Historical loss thinking and symptoms of depression are influenced by ethnic experience in American Indian college students

Raymond P. Tucker, La Ricka R. Wingate, Victoria M. O'Keefe

Research output: Contribution to journalArticlepeer-review


Objective: Recent research has indicated that historical loss may play an important role in the experience of depression symptoms in American Indian/Alaska Native people. Increased frequency of historical loss thinking has been related to symptoms of depression and other pervasive psychological outcomes (i.e., substance abuse) in American Indian and Canadian First Nations communities. The current study investigated how aspects of ethnic minority experience relate to the incidence of historical loss thinking and symptoms of depression in American Indian adults. Method: Data are presented from 123 selfidentified American Indian college students (ages 18-25, 67.50% female) who participated in the study in return for course credit and/or entrance into a raffle for gift cards. Participants completed the Adolescent Historical Loss Scale (AHLS), Scale of Ethnic Experiences (SEE), and the Center for Epidemiologic Studies-Depression Scale (CES-D). Indirect effects of ethnic experience on symptoms of depression through historical loss thinking were calculated with nonparametric bootstrapping procedures. Results and Conclusions: Results indicated that a strong ethnic identification, desire to predominantly socialize with other American Indians, and perceptions of discrimination were associated with increased historical loss thinking. Feelings of comfort and assimilation with the mainstream American culture were negatively related to historical loss thinking. Only perception of discrimination was directly related to symptoms of depression; however, ethnic identification and the preference to predominantly socialize with other American Indians were both indirectly related to elevated depressive symptoms through increased historical loss thinking. The clinical implications for these results are discussed.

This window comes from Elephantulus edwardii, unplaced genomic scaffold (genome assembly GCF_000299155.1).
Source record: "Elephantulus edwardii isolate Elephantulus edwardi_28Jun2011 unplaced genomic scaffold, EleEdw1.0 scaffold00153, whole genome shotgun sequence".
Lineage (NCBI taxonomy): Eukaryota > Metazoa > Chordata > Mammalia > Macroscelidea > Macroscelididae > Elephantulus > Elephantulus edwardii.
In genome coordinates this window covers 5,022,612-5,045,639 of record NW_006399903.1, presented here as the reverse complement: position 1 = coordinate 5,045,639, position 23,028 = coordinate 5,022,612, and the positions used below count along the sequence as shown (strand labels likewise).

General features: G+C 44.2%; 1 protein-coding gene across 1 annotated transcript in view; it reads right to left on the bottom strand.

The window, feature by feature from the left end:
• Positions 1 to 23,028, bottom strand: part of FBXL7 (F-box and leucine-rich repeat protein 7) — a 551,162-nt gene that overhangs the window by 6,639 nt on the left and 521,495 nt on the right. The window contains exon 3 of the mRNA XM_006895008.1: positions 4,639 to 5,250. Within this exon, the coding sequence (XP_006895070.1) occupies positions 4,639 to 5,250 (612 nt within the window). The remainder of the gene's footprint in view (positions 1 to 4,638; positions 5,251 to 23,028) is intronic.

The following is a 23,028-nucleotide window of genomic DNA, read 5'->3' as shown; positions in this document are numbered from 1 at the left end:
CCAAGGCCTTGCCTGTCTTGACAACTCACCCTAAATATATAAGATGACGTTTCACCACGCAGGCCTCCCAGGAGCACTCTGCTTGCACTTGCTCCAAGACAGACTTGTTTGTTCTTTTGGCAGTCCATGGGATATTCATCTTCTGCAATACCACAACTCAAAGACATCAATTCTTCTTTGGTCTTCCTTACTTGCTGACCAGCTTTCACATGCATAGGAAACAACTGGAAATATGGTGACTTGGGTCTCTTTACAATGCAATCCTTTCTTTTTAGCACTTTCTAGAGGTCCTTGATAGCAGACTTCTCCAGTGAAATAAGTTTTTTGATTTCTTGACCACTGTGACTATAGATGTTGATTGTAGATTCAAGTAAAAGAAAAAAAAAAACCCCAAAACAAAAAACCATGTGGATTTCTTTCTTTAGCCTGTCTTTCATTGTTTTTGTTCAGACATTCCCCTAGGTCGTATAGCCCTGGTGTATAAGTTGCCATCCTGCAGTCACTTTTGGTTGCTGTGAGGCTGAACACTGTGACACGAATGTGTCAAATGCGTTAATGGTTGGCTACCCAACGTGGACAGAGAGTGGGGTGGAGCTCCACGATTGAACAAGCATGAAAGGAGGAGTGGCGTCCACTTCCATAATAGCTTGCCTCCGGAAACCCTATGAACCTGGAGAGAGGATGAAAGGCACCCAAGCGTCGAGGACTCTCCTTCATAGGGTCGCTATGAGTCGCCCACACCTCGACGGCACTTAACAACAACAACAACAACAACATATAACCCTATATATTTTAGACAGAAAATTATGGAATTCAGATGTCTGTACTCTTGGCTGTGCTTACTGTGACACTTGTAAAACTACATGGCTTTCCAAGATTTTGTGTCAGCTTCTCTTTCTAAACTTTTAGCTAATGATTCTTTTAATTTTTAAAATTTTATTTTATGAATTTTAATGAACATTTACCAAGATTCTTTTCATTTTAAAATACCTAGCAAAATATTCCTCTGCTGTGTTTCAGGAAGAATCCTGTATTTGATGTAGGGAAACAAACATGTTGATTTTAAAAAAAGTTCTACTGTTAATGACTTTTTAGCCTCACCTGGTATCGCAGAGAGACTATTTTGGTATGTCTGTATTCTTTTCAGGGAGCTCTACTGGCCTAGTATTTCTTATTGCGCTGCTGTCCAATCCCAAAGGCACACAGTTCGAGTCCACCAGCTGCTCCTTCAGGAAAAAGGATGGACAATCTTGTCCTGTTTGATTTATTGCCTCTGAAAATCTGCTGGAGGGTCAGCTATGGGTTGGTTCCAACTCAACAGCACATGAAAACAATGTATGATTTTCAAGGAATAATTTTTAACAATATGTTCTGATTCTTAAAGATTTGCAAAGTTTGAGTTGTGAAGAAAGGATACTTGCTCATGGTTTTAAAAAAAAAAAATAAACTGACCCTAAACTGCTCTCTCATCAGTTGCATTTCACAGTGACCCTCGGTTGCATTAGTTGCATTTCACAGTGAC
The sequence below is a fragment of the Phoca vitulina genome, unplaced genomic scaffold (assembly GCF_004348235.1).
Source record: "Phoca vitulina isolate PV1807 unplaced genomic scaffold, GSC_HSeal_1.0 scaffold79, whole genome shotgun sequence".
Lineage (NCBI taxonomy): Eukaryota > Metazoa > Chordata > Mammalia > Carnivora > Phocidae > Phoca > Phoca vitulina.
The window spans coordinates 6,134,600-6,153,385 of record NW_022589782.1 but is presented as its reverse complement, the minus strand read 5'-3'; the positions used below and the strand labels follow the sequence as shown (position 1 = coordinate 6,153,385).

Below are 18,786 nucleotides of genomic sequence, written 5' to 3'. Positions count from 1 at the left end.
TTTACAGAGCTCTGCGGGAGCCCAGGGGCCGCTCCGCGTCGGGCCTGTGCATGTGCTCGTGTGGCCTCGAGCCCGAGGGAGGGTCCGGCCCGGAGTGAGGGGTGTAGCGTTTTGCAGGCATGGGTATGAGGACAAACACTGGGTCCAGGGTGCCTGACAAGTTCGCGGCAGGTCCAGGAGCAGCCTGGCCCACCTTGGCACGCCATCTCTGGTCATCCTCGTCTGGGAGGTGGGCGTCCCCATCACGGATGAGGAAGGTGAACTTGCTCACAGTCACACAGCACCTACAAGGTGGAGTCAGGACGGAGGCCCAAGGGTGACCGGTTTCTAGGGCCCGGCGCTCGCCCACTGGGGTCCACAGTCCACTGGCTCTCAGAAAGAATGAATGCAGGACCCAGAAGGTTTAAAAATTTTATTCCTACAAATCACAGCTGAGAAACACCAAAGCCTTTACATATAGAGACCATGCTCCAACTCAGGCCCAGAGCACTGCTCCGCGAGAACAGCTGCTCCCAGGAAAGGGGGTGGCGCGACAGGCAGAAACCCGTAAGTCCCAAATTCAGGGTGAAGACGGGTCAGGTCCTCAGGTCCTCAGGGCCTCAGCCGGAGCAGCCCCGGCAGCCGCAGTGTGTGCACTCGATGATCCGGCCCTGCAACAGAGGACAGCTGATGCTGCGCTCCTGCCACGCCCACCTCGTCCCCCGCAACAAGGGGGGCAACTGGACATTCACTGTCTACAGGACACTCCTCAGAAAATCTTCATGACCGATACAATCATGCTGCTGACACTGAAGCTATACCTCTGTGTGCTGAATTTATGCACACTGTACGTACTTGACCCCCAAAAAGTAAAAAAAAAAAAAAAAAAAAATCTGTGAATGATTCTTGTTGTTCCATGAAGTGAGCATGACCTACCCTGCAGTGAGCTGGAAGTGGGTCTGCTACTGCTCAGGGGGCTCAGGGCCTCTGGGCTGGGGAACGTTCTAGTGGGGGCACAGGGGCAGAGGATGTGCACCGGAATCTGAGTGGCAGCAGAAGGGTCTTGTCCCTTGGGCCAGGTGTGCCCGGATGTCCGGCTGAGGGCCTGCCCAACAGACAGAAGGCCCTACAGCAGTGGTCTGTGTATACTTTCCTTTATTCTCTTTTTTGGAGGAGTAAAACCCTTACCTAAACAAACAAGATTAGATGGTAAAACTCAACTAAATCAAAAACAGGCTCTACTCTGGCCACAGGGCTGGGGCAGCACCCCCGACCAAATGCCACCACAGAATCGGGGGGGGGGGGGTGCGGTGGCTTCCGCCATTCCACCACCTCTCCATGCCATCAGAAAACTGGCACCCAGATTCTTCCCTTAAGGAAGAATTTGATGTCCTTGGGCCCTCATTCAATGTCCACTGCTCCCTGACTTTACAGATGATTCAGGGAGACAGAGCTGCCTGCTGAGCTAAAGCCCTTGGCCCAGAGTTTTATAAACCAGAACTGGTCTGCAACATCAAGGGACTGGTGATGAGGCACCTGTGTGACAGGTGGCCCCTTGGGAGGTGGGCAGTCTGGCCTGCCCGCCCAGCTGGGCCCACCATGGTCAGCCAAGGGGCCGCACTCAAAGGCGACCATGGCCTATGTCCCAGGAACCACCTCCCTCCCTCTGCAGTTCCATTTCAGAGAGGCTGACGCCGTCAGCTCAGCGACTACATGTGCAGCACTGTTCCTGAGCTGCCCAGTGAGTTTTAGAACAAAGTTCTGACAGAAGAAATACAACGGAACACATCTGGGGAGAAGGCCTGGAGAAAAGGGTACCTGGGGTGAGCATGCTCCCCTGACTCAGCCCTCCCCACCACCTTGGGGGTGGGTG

Original languageEnglish (US)
Pages (from-to)350-358
Number of pages9
JournalCultural Diversity and Ethnic Minority Psychology
Issue number3
StatePublished - Jul 1 2016
Externally publishedYes


  • American Indian
  • Depression
  • Ethnic experience
  • Historical loss
  • Historical trauma

ASJC Scopus subject areas

  • Social Psychology
  • Sociology and Political Science


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